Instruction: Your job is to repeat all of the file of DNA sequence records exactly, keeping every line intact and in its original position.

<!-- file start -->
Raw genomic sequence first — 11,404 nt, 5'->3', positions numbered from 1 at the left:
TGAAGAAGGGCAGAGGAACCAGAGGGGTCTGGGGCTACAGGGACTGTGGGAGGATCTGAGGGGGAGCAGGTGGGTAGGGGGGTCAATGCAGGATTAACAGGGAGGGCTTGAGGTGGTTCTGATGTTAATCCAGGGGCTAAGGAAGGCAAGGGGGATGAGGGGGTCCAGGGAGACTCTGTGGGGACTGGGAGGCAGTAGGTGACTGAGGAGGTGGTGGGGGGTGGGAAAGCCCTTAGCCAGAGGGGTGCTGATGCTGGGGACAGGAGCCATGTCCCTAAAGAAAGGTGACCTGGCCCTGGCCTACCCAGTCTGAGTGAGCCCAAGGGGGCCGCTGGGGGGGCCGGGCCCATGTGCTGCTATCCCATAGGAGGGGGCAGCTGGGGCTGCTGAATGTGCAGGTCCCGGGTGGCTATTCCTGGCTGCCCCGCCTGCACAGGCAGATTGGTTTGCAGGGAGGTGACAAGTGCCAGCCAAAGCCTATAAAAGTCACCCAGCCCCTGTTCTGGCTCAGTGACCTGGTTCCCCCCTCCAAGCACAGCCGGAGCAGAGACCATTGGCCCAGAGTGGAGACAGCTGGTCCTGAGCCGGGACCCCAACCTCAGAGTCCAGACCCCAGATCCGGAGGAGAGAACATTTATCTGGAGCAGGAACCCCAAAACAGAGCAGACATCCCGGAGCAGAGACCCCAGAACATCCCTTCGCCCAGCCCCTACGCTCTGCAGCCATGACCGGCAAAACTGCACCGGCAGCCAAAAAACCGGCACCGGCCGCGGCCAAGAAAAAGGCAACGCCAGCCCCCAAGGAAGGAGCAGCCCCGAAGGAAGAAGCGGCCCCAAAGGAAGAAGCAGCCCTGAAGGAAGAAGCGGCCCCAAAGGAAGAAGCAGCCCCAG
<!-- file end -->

Raw genomic sequence first — 11,404 nt, 5'->3', positions numbered from 1 at the left:
TGAAGAAGGGCAGAGGAACCAGAGGGGTCTGGGGCTACAGGGACTGTGGGAGGATCTGAGGGGGAGCAGGTGGGTAGGGGGGTCAATGCAGGATTAACAGGGAGGGCTTGAGGTGGTTCTGATGTTAATCCAGGGGCTAAGGAAGGCAAGGGGGATGAGGGGGTCCAGGGAGACTCTGTGGGGACTGGGAGGCAGTAGGTGACTGAGGAGGTGGTGGGGGGTGGGAAAGCCCTTAGCCAGAGGGGTGCTGATGCTGGGGACAGGAGCCATGTCCCTAAAGAAAGGTGACCTGGCCCTGGCCTACCCAGTCTGAGTGAGCCCAAGGGGGCCGCTGGGGGGGCCGGGCCCATGTGCTGCTATCCCATAGGAGGGGGCAGCTGGGGCTGCTGAATGTGCAGGTCCCGGGTGGCTATTCCTGGCTGCCCCGCCTGCACAGGCAGATTGGTTTGCAGGGAGGTGACAAGTGCCAGCCAAAGCCTATAAAAGTCACCCAGCCCCTGTTCTGGCTCAGTGACCTGGTTCCCCCCTCCAAGCACAGCCGGAGCAGAGACCATTGGCCCAGAGTGGAGACAGCTGGTCCTGAGCCGGGACCCCAACCTCAGAGTCCAGACCCCAGATCCGGAGGAGAGAACATTTATCTGGAGCAGGAACCCCAAAACAGAGCAGACATCCCGGAGCAGAGACCCCAGAACATCCCTTCGCCCAGCCCCTACGCTCTGCAGCCATGACCGGCAAAACTGCACCGGCAGCCAAAAAACCGGCACCGGCCGCGGCCAAGAAAAAGGCAACGCCAGCCCCCAAGGAAGGAGCAGCCCCGAAGGAAGAAGCGGCCCCAAAGGAAGAAGCAGCCCTGAAGGAAGAAGCGGCCCCAAAGGAAGAAGCAGCCCCAG